S. 1616: Saving Federal Dollars Through Better Use of Government Purchase and Travel Cards Act of 2015

A bill to provide for the identification and prevention of improper payments and the identification of strategic sourcing opportunities by reviewing and analyzing the use of Federal agency charge cards.

The bill’s titles are written by its sponsor.

What you can do

Overview

Introduced:

Jun 18, 2015

Status:

Passed Senate on Dec 16, 2015

This bill passed in the Senate on December 16, 2015 and goes to the House next for consideration.

Sponsor:

Thomas Carper

Senior Senator from Delaware

Democrat

Text:

Read Text »
Last Updated: Dec 16, 2015
Length: 10 pages

Prognosis:

5% chance of being enacted according to PredictGov (details)

History

Jun 18, 2015
 
Introduced

This is the first step in the legislative process.

Jun 24, 2015
 
Reported by Committee

A committee has issued a report to the full chamber recommending that the bill be considered further. Only about 1 in 4 bills are reported out of committee.

Dec 16, 2015
 
Passed Senate

The bill was passed in a vote in the Senate. It goes to the House next. The vote was by Unanimous Consent so no record of individual votes was made.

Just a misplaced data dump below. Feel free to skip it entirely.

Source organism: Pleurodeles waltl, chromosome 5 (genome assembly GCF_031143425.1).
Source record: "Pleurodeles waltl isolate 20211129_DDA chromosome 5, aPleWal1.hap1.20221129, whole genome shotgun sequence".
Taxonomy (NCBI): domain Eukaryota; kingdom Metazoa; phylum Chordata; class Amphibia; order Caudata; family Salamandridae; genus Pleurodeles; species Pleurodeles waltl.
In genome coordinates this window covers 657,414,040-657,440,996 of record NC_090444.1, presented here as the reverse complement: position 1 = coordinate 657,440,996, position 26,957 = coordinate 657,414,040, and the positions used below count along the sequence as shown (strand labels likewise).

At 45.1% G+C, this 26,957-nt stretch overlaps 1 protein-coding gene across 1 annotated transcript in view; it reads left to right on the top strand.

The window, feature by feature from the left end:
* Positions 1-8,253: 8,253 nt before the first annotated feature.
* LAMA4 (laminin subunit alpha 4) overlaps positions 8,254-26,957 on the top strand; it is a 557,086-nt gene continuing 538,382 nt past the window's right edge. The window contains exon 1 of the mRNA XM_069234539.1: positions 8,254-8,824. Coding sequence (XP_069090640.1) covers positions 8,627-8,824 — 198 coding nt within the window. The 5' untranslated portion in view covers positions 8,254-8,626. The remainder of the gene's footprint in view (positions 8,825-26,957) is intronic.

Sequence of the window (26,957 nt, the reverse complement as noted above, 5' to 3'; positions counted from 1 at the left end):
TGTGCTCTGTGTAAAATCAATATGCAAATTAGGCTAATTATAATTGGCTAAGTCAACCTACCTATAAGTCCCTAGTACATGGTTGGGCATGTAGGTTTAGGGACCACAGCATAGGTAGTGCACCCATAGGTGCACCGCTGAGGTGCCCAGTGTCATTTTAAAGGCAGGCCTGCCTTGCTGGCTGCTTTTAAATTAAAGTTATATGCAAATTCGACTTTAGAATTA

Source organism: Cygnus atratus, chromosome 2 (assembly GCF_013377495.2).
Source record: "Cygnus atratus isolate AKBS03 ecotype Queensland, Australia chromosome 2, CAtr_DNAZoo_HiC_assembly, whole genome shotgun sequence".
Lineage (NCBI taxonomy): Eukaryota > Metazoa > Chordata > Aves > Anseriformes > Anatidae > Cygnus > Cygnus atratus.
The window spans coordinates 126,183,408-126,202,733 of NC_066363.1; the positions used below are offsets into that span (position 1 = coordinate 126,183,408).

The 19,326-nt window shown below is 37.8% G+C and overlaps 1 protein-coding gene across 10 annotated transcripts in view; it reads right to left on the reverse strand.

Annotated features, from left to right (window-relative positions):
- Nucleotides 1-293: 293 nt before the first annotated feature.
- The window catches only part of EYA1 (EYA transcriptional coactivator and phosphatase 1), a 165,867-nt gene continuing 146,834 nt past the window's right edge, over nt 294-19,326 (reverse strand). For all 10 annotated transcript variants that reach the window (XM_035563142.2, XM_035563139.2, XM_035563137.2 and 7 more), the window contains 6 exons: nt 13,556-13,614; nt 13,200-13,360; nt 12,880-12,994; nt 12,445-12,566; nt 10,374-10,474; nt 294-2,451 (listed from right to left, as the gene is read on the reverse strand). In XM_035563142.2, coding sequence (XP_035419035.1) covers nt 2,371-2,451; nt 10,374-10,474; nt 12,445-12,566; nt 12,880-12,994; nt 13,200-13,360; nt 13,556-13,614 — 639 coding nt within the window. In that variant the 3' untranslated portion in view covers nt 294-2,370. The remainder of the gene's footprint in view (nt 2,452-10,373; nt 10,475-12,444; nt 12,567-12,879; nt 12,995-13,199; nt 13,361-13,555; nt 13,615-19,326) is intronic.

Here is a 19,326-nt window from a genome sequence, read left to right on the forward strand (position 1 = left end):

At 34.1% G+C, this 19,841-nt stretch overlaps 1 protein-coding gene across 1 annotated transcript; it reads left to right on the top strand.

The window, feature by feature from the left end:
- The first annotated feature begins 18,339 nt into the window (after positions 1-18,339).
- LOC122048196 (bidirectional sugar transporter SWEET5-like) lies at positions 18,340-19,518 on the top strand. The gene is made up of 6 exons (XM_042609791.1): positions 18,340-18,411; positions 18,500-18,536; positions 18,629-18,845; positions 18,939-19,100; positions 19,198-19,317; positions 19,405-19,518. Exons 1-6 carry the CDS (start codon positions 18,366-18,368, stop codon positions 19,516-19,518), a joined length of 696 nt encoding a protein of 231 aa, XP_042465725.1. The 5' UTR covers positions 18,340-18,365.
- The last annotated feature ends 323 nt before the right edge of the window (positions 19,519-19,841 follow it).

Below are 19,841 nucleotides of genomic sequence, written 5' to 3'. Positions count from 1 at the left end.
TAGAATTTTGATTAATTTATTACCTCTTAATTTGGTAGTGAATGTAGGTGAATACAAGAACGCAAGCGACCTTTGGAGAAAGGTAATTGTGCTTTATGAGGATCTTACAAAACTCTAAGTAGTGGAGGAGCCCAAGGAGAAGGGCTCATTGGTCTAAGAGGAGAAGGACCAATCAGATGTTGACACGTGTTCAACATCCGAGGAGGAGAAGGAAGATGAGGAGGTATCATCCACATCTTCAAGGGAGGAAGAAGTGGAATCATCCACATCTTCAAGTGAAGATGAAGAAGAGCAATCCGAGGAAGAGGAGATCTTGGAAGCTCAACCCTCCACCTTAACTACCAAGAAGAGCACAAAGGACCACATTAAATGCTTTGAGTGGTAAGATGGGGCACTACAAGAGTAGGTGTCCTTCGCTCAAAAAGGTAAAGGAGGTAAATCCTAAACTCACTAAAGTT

Passed House

 
Signed by the President

S. 1616 is a bill in the United States Congress.

A bill must be passed by both the House and Senate in identical form and then be signed by the President to become law.

How to cite this information.

We recommend the following MLA-formatted citation when using the information you see here in academic work:

“S. 1616 — 114th Congress: Saving Federal Dollars Through Better Use of Government Purchase and Travel Cards Act of 2015.” www.GovTrack.us. 2015. December 5, 2016 <https://www.govtrack.us/congress/bills/114/s1616>

Where is this information from?

GovTrack automatically collects legislative information from a variety of governmental and non-governmental sources. This page is sourced primarily from Congress.gov, the official portal of the United States Congress. Congress.gov is generally updated one day after events occur, and so legislative activity shown here may be one day behind. Data via the congress project.